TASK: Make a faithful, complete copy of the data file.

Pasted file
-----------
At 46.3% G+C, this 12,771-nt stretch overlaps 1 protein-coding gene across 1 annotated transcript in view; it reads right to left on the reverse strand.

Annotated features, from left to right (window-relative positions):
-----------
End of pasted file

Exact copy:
At 46.3% G+C, this 12,771-nt stretch overlaps 1 protein-coding gene across 1 annotated transcript in view; it reads right to left on the reverse strand.

Annotated features, from left to right (window-relative positions):